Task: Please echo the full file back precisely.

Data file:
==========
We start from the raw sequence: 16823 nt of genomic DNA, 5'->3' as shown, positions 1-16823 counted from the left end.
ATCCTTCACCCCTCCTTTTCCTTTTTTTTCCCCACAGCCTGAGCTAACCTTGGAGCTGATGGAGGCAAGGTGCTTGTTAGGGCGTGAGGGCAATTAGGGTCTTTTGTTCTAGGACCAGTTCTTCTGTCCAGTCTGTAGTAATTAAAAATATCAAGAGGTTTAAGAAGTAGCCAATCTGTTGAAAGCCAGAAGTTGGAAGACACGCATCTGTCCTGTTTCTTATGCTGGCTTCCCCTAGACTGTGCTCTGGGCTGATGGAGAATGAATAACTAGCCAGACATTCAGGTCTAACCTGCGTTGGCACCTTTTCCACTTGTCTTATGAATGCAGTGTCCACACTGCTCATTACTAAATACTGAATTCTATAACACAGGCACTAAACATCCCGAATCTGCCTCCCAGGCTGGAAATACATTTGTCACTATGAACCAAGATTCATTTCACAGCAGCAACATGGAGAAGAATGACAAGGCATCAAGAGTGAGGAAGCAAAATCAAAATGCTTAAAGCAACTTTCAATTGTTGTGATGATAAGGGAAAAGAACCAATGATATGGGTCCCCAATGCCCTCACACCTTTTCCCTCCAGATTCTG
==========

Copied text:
We start from the raw sequence: 16823 nt of genomic DNA, 5'->3' as shown, positions 1-16823 counted from the left end.
ATCCTTCACCCCTCCTTTTCCTTTTTTTTCCCCACAGCCTGAGCTAACCTTGGAGCTGATGGAGGCAAGGTGCTTGTTAGGGCGTGAGGGCAATTAGGGTCTTTTGTTCTAGGACCAGTTCTTCTGTCCAGTCTGTAGTAATTAAAAATATCAAGAGGTTTAAGAAGTAGCCAATCTGTTGAAAGCCAGAAGTTGGAAGACACGCATCTGTCCTGTTTCTTATGCTGGCTTCCCCTAGACTGTGCTCTGGGCTGATGGAGAATGAATAACTAGCCAGACATTCAGGTCTAACCTGCGTTGGCACCTTTTCCACTTGTCTTATGAATGCAGTGTCCACACTGCTCATTACTAAATACTGAATTCTATAACACAGGCACTAAACATCCCGAATCTGCCTCCCAGGCTGGAAATACATTTGTCACTATGAACCAAGATTCATTTCACAGCAGCAACATGGAGAAGAATGACAAGGCATCAAGAGTGAGGAAGCAAAATCAAAATGCTTAAAGCAACTTTCAATTGTTGTGATGATAAGGGAAAAGAACCAATGATATGGGTCCCCAATGCCCTCACACCTTTTCCCTCCAGATTCTG